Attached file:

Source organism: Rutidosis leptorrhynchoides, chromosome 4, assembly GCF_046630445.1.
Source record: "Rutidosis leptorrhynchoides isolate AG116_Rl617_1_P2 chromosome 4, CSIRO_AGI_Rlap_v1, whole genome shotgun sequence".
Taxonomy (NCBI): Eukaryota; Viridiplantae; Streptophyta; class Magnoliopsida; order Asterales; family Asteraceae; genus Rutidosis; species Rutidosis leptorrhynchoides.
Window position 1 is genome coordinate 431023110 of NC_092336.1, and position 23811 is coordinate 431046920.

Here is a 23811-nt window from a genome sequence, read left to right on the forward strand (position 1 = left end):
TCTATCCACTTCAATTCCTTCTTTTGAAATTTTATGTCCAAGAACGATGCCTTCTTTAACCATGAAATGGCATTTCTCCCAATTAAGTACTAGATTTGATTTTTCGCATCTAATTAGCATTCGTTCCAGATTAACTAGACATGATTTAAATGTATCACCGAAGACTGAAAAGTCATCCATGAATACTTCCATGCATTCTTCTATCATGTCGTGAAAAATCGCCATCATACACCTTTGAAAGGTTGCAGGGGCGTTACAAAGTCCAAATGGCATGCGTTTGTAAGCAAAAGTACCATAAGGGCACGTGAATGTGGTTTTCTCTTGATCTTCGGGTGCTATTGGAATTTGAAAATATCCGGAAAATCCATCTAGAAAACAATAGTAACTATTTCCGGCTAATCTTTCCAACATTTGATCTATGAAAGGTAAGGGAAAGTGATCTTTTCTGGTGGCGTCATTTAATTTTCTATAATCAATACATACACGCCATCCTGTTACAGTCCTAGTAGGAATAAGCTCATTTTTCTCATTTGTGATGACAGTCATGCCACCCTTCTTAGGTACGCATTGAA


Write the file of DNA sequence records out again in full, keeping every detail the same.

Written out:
Source organism: Rutidosis leptorrhynchoides, chromosome 4, assembly GCF_046630445.1.
Source record: "Rutidosis leptorrhynchoides isolate AG116_Rl617_1_P2 chromosome 4, CSIRO_AGI_Rlap_v1, whole genome shotgun sequence".
Taxonomy (NCBI): Eukaryota; Viridiplantae; Streptophyta; class Magnoliopsida; order Asterales; family Asteraceae; genus Rutidosis; species Rutidosis leptorrhynchoides.
Window position 1 is genome coordinate 431023110 of NC_092336.1, and position 23811 is coordinate 431046920.

Here is a 23811-nt window from a genome sequence, read left to right on the forward strand (position 1 = left end):
TCTATCCACTTCAATTCCTTCTTTTGAAATTTTATGTCCAAGAACGATGCCTTCTTTAACCATGAAATGGCATTTCTCCCAATTAAGTACTAGATTTGATTTTTCGCATCTAATTAGCATTCGTTCCAGATTAACTAGACATGATTTAAATGTATCACCGAAGACTGAAAAGTCATCCATGAATACTTCCATGCATTCTTCTATCATGTCGTGAAAAATCGCCATCATACACCTTTGAAAGGTTGCAGGGGCGTTACAAAGTCCAAATGGCATGCGTTTGTAAGCAAAAGTACCATAAGGGCACGTGAATGTGGTTTTCTCTTGATCTTCGGGTGCTATTGGAATTTGAAAATATCCGGAAAATCCATCTAGAAAACAATAGTAACTATTTCCGGCTAATCTTTCCAACATTTGATCTATGAAAGGTAAGGGAAAGTGATCTTTTCTGGTGGCGTCATTTAATTTTCTATAATCAATACATACACGCCATCCTGTTACAGTCCTAGTAGGAATAAGCTCATTTTTCTCATTTGTGATGACAGTCATGCCACCCTTCTTAGGTACGCATTGAA